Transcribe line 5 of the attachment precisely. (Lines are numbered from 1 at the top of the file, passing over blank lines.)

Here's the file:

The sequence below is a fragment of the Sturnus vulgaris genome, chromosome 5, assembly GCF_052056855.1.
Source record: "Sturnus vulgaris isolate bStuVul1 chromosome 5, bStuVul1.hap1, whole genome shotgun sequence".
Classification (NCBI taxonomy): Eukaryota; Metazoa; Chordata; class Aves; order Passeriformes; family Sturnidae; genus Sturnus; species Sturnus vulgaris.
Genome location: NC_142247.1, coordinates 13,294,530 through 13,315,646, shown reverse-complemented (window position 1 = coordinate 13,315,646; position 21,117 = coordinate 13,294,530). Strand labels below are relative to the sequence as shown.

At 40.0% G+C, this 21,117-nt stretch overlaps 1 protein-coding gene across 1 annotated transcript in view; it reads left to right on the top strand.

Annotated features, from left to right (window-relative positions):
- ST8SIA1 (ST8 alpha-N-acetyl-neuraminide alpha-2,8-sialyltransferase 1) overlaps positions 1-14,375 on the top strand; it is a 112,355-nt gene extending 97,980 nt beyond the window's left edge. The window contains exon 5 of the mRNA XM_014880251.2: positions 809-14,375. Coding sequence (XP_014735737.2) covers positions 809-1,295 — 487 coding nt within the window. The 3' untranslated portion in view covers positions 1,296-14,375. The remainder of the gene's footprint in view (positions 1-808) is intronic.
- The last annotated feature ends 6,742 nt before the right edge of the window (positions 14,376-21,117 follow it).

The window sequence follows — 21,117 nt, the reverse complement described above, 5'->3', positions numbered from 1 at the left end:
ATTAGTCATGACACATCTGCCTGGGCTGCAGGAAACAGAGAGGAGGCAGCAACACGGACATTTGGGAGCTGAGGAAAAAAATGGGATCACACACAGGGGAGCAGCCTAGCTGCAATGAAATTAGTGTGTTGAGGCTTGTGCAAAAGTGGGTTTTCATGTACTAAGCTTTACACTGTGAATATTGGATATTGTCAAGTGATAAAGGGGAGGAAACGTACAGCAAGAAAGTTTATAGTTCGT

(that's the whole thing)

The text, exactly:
At 40.0% G+C, this 21,117-nt stretch overlaps 1 protein-coding gene across 1 annotated transcript in view; it reads left to right on the top strand.